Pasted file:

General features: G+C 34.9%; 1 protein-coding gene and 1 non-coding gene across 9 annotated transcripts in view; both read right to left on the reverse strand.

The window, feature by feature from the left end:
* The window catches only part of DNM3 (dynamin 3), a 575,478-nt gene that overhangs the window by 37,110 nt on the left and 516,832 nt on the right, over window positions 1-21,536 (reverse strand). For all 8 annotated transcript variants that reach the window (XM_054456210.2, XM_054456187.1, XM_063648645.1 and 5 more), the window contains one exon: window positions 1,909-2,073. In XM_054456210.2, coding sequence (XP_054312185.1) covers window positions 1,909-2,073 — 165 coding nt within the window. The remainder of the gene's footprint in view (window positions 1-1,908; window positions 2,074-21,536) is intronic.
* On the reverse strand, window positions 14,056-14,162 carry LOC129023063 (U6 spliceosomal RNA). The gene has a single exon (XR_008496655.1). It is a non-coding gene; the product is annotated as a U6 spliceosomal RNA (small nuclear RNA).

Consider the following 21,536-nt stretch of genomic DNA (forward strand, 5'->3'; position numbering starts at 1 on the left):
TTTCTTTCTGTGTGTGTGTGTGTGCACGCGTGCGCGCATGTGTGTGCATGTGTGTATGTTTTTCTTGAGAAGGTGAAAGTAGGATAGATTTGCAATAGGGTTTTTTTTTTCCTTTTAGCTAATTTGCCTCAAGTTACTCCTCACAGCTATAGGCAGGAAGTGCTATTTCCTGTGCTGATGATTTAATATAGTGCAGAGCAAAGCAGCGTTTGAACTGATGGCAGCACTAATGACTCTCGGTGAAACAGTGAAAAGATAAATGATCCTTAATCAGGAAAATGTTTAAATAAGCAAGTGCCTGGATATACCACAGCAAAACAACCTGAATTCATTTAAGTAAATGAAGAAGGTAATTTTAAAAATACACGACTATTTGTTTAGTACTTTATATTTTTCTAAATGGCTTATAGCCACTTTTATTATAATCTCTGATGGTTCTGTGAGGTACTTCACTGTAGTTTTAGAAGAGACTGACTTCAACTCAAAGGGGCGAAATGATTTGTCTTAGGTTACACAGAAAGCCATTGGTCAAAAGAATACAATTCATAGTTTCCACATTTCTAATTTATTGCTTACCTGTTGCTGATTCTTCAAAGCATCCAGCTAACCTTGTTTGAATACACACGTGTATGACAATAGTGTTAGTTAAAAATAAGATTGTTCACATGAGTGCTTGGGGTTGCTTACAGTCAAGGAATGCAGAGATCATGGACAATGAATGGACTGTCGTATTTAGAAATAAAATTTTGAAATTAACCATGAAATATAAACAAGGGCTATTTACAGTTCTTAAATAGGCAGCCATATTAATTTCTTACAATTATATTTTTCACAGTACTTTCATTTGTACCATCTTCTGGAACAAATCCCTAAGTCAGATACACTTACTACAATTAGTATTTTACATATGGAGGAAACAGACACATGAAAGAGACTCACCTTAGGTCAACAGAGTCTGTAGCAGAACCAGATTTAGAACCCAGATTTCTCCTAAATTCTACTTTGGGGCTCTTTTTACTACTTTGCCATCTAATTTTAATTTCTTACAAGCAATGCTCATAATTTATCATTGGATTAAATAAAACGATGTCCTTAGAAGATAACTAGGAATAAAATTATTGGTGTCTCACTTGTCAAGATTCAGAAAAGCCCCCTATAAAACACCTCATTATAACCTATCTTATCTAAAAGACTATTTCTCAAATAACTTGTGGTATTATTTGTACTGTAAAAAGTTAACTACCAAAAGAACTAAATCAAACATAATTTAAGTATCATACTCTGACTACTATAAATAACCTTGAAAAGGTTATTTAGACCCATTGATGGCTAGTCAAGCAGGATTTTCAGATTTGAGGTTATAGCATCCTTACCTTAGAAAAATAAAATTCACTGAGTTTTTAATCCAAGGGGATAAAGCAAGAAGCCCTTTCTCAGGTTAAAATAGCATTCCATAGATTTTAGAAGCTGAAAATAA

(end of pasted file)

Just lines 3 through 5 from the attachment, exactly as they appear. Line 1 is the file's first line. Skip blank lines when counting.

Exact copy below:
* The window catches only part of DNM3 (dynamin 3), a 575,478-nt gene that overhangs the window by 37,110 nt on the left and 516,832 nt on the right, over window positions 1-21,536 (reverse strand). For all 8 annotated transcript variants that reach the window (XM_054456210.2, XM_054456187.1, XM_063648645.1 and 5 more), the window contains one exon: window positions 1,909-2,073. In XM_054456210.2, coding sequence (XP_054312185.1) covers window positions 1,909-2,073 — 165 coding nt within the window. The remainder of the gene's footprint in view (window positions 1-1,908; window positions 2,074-21,536) is intronic.
* On the reverse strand, window positions 14,056-14,162 carry LOC129023063 (U6 spliceosomal RNA). The gene has a single exon (XR_008496655.1). It is a non-coding gene; the product is annotated as a U6 spliceosomal RNA (small nuclear RNA).

Consider the following 21,536-nt stretch of genomic DNA (forward strand, 5'->3'; position numbering starts at 1 on the left):